DH-GEX candidates using the -T command.
-B Show the bubblebabble digest of specified private or public key
Specifies the number of bits in the key to create. For RSA keys,
the minimum size is 768 bits and the default is 2048 bits. Gener-
ally, 2048 bits is considered sufficient. DSA keys must be exactly
1024 bits as specified by FIPS 186-2. For ECDSA keys, the -b flag
determines the key length by selecting from one of three elliptic
curve sizes: 256, 384 or 521 bits. Attempting to use bit lengths
other than these three values for ECDSA keys will fail.
Provides a new comment.
-c Requests changing the comment in the private and public key files.
This operation is only supported for RSA1 keys. The program will
prompt for the file containing the private keys, for the passphrase
if the key has one, and for the new comment.
Download the RSA public keys provided by the PKCS#11 shared library
pkcs11. When used in combination with -s, this option indicates
that a CA key resides in a PKCS#11 token (see the CERTIFICATES sec-
tion for details).
-e This option will read a private or public OpenSSH key file and print
to stdout the key in one of the formats specified by the -m option.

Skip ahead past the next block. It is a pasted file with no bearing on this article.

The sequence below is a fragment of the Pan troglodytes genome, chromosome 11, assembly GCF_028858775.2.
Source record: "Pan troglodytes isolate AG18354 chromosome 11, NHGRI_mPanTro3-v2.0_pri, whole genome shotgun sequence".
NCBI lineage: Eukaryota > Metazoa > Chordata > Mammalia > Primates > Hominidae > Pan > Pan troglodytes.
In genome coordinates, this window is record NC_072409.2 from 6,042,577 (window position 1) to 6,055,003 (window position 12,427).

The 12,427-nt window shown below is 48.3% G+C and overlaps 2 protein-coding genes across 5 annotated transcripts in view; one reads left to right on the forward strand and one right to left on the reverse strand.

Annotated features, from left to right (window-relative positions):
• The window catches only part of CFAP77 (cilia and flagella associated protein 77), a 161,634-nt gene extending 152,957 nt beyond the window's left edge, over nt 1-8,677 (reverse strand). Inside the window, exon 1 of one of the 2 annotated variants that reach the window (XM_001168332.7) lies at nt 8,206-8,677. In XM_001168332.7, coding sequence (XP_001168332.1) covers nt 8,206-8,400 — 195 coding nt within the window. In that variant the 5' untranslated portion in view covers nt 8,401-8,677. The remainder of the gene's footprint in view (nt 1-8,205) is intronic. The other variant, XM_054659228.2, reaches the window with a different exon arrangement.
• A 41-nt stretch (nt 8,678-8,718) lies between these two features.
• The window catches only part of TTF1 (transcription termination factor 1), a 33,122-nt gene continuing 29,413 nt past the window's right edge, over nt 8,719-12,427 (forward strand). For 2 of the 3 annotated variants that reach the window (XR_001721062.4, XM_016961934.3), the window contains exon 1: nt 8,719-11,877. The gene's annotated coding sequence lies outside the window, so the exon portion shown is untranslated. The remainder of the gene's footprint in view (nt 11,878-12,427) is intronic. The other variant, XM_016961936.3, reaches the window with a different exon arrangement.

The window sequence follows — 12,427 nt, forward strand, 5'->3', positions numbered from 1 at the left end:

The default export format is ``RFC4716''. This option allows
exporting OpenSSH keys for use by other programs, including several
commercial SSH implementations.
Search for the specified hostname in a known_hosts file, listing any
occurrences found. This option is useful to find hashed host names
or addresses and may also be used in conjunction with the -H option
to print found keys in a hashed format.
Specifies the filename of the key file.
Generate candidate primes for DH-GEX. These primes must be screened
for safety (using the -T option) before use.
-g Use generic DNS format when printing fingerprint resource records
using the -r command.
-H Hash a known_hosts file. This replaces all hostnames and addresses
with hashed representations within the specified file; the original
content is moved to a file with a .old suffix. These hashes may be
used normally by ssh and sshd, but they do not reveal identifying